The Invisible Library is a bit of a rare find in the world of genre serials. Reality-hopping adventure stories are hard enough to come by as it is, but they rarely tend to be both accessible and also filled with all sorts of fun literary references. These books deliver all that and more.
The series runs on a fairly charming premise. Reality is divided up into an infinite number of worlds. Realms that have too much order tend to be stagnant, lifeless things. Add a little chaos and you get life and typically, gritty, dystopian worlds that fit quite well in thrillers. Dragons, the lords of order, lurk in these places. The more chaos a world has, the more likely magic and weird things will pop up. Add science and magic and you get steampunk, or even a standard Dungeons and Dragons fantasy world. Add too much chaos and it becomes impossible to live there. Fairy beings lurk in chaotic realms. Slap bang in the middle is the Invisible Library. These trans-dimensional book thieves lurk across the multi-verse, stealing rare editions of rare books. After all, in an infinite multi-verse, every possible edit of a book exists. They are neutral, avoiding the conflict between Order and Chaos, caring only for the books those worlds create.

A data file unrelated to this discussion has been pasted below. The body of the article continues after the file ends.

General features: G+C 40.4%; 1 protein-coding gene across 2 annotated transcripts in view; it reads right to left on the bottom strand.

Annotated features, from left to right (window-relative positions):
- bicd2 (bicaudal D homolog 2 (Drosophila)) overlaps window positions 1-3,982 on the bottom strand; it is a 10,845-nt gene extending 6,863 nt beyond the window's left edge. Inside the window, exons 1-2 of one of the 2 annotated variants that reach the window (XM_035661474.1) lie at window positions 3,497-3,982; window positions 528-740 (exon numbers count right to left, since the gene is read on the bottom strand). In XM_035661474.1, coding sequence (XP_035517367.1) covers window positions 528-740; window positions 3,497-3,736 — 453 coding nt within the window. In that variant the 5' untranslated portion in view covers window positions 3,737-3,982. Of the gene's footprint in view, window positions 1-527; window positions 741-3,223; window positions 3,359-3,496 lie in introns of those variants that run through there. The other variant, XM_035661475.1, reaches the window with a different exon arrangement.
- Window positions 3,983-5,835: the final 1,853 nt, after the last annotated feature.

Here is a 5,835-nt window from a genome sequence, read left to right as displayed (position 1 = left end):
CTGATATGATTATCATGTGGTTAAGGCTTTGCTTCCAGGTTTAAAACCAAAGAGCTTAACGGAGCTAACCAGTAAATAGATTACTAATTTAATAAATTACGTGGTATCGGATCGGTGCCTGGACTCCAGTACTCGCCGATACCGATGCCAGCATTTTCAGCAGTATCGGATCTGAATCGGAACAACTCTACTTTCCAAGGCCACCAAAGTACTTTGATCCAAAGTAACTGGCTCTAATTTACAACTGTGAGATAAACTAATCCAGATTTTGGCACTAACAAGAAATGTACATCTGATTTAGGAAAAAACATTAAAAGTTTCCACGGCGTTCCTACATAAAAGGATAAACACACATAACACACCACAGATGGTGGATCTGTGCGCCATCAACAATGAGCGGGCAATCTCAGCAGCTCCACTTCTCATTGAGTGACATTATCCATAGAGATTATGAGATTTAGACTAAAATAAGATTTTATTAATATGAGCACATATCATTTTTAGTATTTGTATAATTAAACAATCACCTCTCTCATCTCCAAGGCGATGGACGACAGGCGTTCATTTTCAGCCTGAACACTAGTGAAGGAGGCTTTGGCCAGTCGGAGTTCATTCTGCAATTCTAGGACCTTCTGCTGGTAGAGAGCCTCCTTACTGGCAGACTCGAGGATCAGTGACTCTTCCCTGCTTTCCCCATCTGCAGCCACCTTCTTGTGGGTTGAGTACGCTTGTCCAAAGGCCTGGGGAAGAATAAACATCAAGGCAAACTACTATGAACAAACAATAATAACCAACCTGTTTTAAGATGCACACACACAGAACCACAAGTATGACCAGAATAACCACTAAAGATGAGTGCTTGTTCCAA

The series focuses on one particular Librarian, Irene; a highly capable young lady who spends most of her time in a steampunk-style world, trading in books and dealing with monsters.
The Lost Plot is the latest book in the series so far, with a fifth novel (and possibly more) planned. The previous three formed a complete story of sorts, diving into the machinations of the fey and a rather unique threat to the library. Throughout the series, she was aided by Kai, a dragon in mortal form who also really likes books. This fourth novel concentrates more on the machinations of the forces of order, dipping Irene and Kai into a struggle between the dragon courts. The steampunk background is swapped for a 1920s gangster-style world, and we learn much more about the dragon courts than we did in the arc plot.
As a follow-up to the story so far, it’s a strong book. It essentially begins a new set of intrigues (whilst still keeping some of the unanswered questions of the last book on the boil). Irene does seem a little handy with her language-based special powers, but at times these hinder as much as they aid her, so the pace doesn’t suffer for it.
Overall, The Lost Plot is a great addition to the series. More of the same please, and soon.
THE LOST PLOT / AUTHOR GENEVIEVE COGMAN / PUBLISHER: PAN / RELEASE DATE: OUT NOW